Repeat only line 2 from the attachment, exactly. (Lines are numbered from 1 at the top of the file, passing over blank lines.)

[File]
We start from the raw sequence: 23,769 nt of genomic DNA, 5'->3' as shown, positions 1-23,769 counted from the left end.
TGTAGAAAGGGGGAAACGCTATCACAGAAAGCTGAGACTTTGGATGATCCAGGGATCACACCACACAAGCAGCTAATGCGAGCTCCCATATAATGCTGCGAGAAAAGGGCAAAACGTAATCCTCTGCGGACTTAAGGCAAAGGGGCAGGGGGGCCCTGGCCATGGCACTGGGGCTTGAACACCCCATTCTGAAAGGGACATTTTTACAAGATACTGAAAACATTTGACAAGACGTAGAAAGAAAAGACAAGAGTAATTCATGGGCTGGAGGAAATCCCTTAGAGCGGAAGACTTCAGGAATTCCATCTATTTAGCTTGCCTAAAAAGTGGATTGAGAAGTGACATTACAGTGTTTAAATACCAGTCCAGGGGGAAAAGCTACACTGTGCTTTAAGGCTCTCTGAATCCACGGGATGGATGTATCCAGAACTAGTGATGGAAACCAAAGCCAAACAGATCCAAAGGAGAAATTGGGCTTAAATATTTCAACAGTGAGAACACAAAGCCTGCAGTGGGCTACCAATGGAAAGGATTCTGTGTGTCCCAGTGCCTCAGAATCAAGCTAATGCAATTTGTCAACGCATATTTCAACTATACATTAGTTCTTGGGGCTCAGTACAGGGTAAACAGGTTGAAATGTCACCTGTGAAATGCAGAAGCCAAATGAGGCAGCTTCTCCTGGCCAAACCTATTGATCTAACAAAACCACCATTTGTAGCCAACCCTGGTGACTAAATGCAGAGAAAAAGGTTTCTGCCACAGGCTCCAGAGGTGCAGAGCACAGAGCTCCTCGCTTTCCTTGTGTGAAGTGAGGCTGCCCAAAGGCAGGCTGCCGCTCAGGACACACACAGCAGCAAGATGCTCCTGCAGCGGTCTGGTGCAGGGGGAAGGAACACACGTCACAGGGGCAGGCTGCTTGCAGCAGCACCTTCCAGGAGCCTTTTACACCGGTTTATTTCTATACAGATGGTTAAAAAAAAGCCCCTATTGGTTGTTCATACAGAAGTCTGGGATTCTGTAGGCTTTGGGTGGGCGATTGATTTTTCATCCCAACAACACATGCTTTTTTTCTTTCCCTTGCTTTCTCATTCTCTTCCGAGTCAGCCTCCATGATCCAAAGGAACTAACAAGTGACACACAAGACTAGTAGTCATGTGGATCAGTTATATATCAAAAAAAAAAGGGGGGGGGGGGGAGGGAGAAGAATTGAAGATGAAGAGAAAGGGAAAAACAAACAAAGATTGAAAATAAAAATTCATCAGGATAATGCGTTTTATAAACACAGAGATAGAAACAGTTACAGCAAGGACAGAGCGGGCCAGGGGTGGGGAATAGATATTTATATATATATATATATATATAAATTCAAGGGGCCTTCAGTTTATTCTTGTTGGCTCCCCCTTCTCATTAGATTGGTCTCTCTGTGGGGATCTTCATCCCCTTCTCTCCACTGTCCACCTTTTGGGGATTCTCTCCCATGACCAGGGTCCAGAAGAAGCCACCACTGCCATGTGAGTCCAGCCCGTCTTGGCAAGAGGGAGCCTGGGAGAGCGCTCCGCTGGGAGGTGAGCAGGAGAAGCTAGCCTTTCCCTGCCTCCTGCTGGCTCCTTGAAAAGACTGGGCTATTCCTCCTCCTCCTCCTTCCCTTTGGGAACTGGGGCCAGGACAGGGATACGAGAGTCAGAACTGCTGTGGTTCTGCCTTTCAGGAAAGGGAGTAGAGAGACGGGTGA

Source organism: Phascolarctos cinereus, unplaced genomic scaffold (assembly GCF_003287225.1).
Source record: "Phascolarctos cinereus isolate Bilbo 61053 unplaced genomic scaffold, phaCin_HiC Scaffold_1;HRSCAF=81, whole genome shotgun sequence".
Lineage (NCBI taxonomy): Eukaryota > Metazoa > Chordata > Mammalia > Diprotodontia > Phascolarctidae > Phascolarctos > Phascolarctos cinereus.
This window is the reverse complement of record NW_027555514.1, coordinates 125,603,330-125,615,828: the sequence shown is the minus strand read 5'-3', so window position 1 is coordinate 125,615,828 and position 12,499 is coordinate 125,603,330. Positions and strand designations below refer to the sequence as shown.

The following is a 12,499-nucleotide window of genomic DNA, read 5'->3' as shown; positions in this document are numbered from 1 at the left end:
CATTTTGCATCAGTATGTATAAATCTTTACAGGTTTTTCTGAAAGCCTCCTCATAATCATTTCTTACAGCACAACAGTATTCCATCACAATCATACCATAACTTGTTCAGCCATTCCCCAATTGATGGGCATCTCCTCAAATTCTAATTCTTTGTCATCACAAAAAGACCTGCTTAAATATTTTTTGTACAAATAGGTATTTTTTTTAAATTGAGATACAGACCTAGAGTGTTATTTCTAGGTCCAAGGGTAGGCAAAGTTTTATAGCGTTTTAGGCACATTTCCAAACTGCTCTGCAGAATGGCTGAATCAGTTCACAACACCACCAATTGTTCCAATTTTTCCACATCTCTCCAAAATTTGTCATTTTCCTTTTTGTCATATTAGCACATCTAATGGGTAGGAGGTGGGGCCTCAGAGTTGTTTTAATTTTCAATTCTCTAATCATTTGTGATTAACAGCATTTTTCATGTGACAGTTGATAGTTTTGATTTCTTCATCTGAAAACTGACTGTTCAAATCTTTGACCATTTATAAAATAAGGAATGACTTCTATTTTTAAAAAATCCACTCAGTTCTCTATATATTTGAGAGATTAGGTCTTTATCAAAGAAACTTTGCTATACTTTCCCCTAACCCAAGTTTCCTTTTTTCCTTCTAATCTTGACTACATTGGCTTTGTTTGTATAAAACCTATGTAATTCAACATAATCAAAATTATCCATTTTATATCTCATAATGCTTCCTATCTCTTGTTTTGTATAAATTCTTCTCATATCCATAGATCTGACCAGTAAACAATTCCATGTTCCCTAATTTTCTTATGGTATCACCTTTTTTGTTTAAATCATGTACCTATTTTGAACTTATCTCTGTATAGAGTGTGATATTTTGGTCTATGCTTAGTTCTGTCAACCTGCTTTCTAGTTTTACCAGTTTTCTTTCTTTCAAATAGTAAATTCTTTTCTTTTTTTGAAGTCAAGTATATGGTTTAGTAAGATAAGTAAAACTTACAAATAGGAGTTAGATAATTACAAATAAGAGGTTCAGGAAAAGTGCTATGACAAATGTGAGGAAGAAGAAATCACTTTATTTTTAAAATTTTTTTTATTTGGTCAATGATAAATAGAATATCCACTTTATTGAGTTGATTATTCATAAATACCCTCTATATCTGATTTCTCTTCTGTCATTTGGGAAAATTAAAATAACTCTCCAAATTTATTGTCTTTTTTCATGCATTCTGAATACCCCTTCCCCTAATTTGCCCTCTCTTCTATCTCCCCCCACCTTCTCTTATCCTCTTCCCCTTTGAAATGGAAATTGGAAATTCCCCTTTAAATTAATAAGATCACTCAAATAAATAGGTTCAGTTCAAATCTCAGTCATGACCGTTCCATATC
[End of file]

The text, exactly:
TGTAGAAAGGGGGAAACGCTATCACAGAAAGCTGAGACTTTGGATGATCCAGGGATCACACCACACAAGCAGCTAATGCGAGCTCCCATATAATGCTGCGAGAAAAGGGCAAAACGTAATCCTCTGCGGACTTAAGGCAAAGGGGCAGGGGGGCCCTGGCCATGGCACTGGGGCTTGAACACCCCATTCTGAAAGGGACATTTTTACAAGATACTGAAAACATTTGACAAGACGTAGAAAGAAAAGACAAGAGTAATTCATGGGCTGGAGGAAATCCCTTAGAGCGGAAGACTTCAGGAATTCCATCTATTTAGCTTGCCTAAAAAGTGGATTGAGAAGTGACATTACAGTGTTTAAATACCAGTCCAGGGGGAAAAGCTACACTGTGCTTTAAGGCTCTCTGAATCCACGGGATGGATGTATCCAGAACTAGTGATGGAAACCAAAGCCAAACAGATCCAAAGGAGAAATTGGGCTTAAATATTTCAACAGTGAGAACACAAAGCCTGCAGTGGGCTACCAATGGAAAGGATTCTGTGTGTCCCAGTGCCTCAGAATCAAGCTAATGCAATTTGTCAACGCATATTTCAACTATACATTAGTTCTTGGGGCTCAGTACAGGGTAAACAGGTTGAAATGTCACCTGTGAAATGCAGAAGCCAAATGAGGCAGCTTCTCCTGGCCAAACCTATTGATCTAACAAAACCACCATTTGTAGCCAACCCTGGTGACTAAATGCAGAGAAAAAGGTTTCTGCCACAGGCTCCAGAGGTGCAGAGCACAGAGCTCCTCGCTTTCCTTGTGTGAAGTGAGGCTGCCCAAAGGCAGGCTGCCGCTCAGGACACACACAGCAGCAAGATGCTCCTGCAGCGGTCTGGTGCAGGGGGAAGGAACACACGTCACAGGGGCAGGCTGCTTGCAGCAGCACCTTCCAGGAGCCTTTTACACCGGTTTATTTCTATACAGATGGTTAAAAAAAAGCCCCTATTGGTTGTTCATACAGAAGTCTGGGATTCTGTAGGCTTTGGGTGGGCGATTGATTTTTCATCCCAACAACACATGCTTTTTTTCTTTCCCTTGCTTTCTCATTCTCTTCCGAGTCAGCCTCCATGATCCAAAGGAACTAACAAGTGACACACAAGACTAGTAGTCATGTGGATCAGTTATATATCAAAAAAAAAAGGGGGGGGGGGGGAGGGAGAAGAATTGAAGATGAAGAGAAAGGGAAAAACAAACAAAGATTGAAAATAAAAATTCATCAGGATAATGCGTTTTATAAACACAGAGATAGAAACAGTTACAGCAAGGACAGAGCGGGCCAGGGGTGGGGAATAGATATTTATATATATATATATATATATAAATTCAAGGGGCCTTCAGTTTATTCTTGTTGGCTCCCCCTTCTCATTAGATTGGTCTCTCTGTGGGGATCTTCATCCCCTTCTCTCCACTGTCCACCTTTTGGGGATTCTCTCCCATGACCAGGGTCCAGAAGAAGCCACCACTGCCATGTGAGTCCAGCCCGTCTTGGCAAGAGGGAGCCTGGGAGAGCGCTCCGCTGGGAGGTGAGCAGGAGAAGCTAGCCTTTCCCTGCCTCCTGCTGGCTCCTTGAAAAGACTGGGCTATTCCTCCTCCTCCTCCTTCCCTTTGGGAACTGGGGCCAGGACAGGGATACGAGAGTCAGAACTGCTGTGGTTCTGCCTTTCAGGAAAGGGAGTAGAGAGACGGGTGA